In May 1997, the Declaration of European economists has been published as a response to increasingly neo-liberal economic policies of the EU commission. The Declaration considers employment, social equity, and environment, as the basic economic objectives, which should be pursued for themselves. In spite of recognising complexity as a background ‘logic’ for welfare considerations, the Declaration views that full employment plays a central role, because it strengthens the macroeconomic basis in the ways which facilitate the pursuit of the other main objectives. In our paper this theoretical retreat from the complexity to the macroeconomics is brought forward and refused as an authentic alternative to neo-liberal approach. A presentation of social reality that is reduced to either/or choices (micro-macro; growth-environment, employment-equity) is painfully insufficient in the face of the complex configuration of society. The main dilemma of European economic progress is than not between micro (‘lisbonian’, neo-liberal) and macro (‘alternative’, socially based) approach. Instead, it is a choice between binary and antagonistic or complex and plural approach to welfare considerations.
Receedingly Progressive? Against the Keynesian Alternative to Neo-liberalism
Social reality can be observed as a set of relationships between the goals that should be pursued for themselves because they are incommensurable. There are many social realities, which provide us with different ‘numeraires’ and views of the world, and they are not reducible to only one common denominator (Funtowicz, Ravetz, 1994). Two dimensions of incommensurability are put forward in the Declaration: in scope (employment, social equity, and environment) and in scale (micro, macro). Economic alternatives can be than discussed in complex setting from the aspect of a set of perspectives or relations between incommensurable features of social phenomena. This kind of complexity is pluraly relativistic (Geertz, 2000) because it covers many relative, parallel views of one closed reality/universe containing many (pre)existing substantial contexts.
Consequences of epistemic turn from reductionism to complexity are practical such as to frame discussion about precarity. Precarious as a specific, hybrid form of ‘labour market’ are forced with the government policies to consider incommensurable goals of progress as antagonistic. So in their view, macroeconomy is not alternative to microeconomy but only its negation. What is needed from the aspect of precarious as flexible labour is not full employment (de-flexibilisation) but possibility to choose between substantively (macro) different ’employment’ options on the micro level.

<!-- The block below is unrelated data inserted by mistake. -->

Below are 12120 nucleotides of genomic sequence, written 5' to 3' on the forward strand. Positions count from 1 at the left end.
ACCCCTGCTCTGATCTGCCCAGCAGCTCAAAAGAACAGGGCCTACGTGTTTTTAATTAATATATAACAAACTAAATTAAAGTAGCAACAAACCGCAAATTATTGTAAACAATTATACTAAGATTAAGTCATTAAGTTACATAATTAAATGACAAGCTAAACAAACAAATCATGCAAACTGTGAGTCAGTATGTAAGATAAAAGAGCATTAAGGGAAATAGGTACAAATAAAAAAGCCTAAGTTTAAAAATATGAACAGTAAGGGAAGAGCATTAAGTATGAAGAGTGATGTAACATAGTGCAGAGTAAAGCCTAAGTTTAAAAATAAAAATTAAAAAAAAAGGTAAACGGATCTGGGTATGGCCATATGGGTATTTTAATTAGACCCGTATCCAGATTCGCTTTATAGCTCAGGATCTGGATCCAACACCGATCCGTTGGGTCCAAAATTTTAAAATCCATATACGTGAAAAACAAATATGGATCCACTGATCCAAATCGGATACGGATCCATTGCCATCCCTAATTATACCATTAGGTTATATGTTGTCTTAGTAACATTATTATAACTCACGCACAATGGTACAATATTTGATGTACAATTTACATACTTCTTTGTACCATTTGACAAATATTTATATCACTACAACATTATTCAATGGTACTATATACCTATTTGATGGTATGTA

In a complex presentation of social reality, macro view obtains different meaning compared to the Keynesian one – it remains relevant but also increasingly fragmented to focus different incommensurable forms of progress. For the complex thinking, new type of macroscopy is necessary which will basically only maintain system’s ‘consciousnesses of its own complexity or dimensions of incommensurability – but refuses to interfere with judgements on substantive issues. In this way new macroscopy is crucial as a guarantee for society members against exclusion resulting from an application of the reduced concepts of rationality and social reality. We conclude that precarisation of labour is not primarily a result of increased capital mobility, nor of inflexible labour force but primarily a result of decreasingly flexible governance in both, its micro and in its macroeconomic functions.
The ability of correct diagnosis of incommensurable relations is essential to public policies as they operate in an intermediate meso level, serving both actual people, while also pursuing ‘higher’ or macroscopic objectives. Their inability to take into account incommensurable aspects of reality is not a consequence of their incompatibility, but only of the one-sided approach to complex phenomena. The main challenge for the alternative approach to economic policy in EU is not the unbridgeability of conflicts between incommensurable goals, but the basic economic and cultural (Bourdieu, 1989) choice between a one-sided (antagonistically exclusive economism) and plural relativistic (non-exclusive) vision of the world and concepts for its description. To build a plural view of social order obviously, is not only a matter of democracy, it is moreover a matter of rationality (Elling, 2003) as it creates a fundamentally advanced ‘mathématique sociale’ (Condorcet, 1773).
The Alternative ECOFIN, 3.-4. April 2008, Ljubljana; Bojan Radej, independent social researcher, Ljubljana, March 2008, email@example.com;